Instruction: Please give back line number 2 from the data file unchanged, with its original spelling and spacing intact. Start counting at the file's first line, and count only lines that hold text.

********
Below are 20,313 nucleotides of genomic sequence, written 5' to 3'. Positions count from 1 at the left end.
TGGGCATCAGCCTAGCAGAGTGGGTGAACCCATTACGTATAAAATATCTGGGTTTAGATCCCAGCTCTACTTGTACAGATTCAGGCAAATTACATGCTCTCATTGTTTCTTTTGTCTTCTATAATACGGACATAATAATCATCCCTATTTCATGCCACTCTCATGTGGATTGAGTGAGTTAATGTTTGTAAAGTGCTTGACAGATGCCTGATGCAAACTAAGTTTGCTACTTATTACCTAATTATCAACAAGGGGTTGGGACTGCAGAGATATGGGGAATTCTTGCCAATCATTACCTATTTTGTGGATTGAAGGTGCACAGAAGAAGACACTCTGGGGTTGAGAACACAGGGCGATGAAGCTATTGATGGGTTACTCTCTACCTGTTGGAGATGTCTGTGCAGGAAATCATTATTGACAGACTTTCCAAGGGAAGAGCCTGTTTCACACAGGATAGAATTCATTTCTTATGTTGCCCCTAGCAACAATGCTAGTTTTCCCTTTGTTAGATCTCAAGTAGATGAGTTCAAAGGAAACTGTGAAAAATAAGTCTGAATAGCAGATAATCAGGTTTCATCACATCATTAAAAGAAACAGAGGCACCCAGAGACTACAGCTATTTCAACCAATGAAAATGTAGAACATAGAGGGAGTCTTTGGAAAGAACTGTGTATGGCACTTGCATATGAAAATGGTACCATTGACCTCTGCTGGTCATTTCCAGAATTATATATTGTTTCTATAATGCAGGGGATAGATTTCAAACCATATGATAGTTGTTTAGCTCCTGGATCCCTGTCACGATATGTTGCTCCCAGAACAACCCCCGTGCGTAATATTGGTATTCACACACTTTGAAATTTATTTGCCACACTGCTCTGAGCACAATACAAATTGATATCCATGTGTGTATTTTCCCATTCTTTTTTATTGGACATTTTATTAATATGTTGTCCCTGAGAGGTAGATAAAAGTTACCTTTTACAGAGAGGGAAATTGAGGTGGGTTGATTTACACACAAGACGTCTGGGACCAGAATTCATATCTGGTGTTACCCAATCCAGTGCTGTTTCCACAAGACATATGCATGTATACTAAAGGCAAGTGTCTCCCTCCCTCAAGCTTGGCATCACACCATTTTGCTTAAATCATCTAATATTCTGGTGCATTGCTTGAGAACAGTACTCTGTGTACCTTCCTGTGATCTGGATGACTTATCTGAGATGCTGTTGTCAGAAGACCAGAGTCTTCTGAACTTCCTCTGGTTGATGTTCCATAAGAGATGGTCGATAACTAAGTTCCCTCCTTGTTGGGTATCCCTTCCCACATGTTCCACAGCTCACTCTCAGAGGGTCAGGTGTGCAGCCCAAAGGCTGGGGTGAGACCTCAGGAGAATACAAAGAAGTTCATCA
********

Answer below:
TGGGCATCAGCCTAGCAGAGTGGGTGAACCCATTACGTATAAAATATCTGGGTTTAGATCCCAGCTCTACTTGTACAGATTCAGGCAAATTACATGCTCTCATTGTTTCTTTTGTCTTCTATAATACGGACATAATAATCATCCCTATTTCATGCCACTCTCATGTGGATTGAGTGAGTTAATGTTTGTAAAGTGCTTGACAGATGCCTGATGCAAACTAAGTTTGCTACTTATTACCTAATTATCAACAAGGGGTTGGGACTGCAGAGATATGGGGAATTCTTGCCAATCATTACCTATTTTGTGGATTGAAGGTGCACAGAAGAAGACACTCTGGGGTTGAGAACACAGGGCGATGAAGCTATTGATGGGTTACTCTCTACCTGTTGGAGATGTCTGTGCAGGAAATCATTATTGACAGACTTTCCAAGGGAAGAGCCTGTTTCACACAGGATAGAATTCATTTCTTATGTTGCCCCTAGCAACAATGCTAGTTTTCCCTTTGTTAGATCTCAAGTAGATGAGTTCAAAGGAAACTGTGAAAAATAAGTCTGAATAGCAGATAATCAGGTTTCATCACATCATTAAAAGAAACAGAGGCACCCAGAGACTACAGCTATTTCAACCAATGAAAATGTAGAACATAGAGGGAGTCTTTGGAAAGAACTGTGTATGGCACTTGCATATGAAAATGGTACCATTGACCTCTGCTGGTCATTTCCAGAATTATATATTGTTTCTATAATGCAGGGGATAGATTTCAAACCATATGATAGTTGTTTAGCTCCTGGATCCCTGTCACGATATGTTGCTCCCAGAACAACCCCCGTGCGTAATATTGGTATTCACACACTTTGAAATTTATTTGCCACACTGCTCTGAGCACAATACAAATTGATATCCATGTGTGTATTTTCCCATTCTTTTTTATTGGACATTTTATTAATATGTTGTCCCTGAGAGGTAGATAAAAGTTACCTTTTACAGAGAGGGAAATTGAGGTGGGTTGATTTACACACAAGACGTCTGGGACCAGAATTCATATCTGGTGTTACCCAATCCAGTGCTGTTTCCACAAGACATATGCATGTATACTAAAGGCAAGTGTCTCCCTCCCTCAAGCTTGGCATCACACCATTTTGCTTAAATCATCTAATATTCTGGTGCATTGCTTGAGAACAGTACTCTGTGTACCTTCCTGTGATCTGGATGACTTATCTGAGATGCTGTTGTCAGAAGACCAGAGTCTTCTGAACTTCCTCTGGTTGATGTTCCATAAGAGATGGTCGATAACTAAGTTCCCTCCTTGTTGGGTATCCCTTCCCACATGTTCCACAGCTCACTCTCAGAGGGTCAGGTGTGCAGCCCAAAGGCTGGGGTGAGACCTCAGGAGAATACAAAGAAGTTCATCA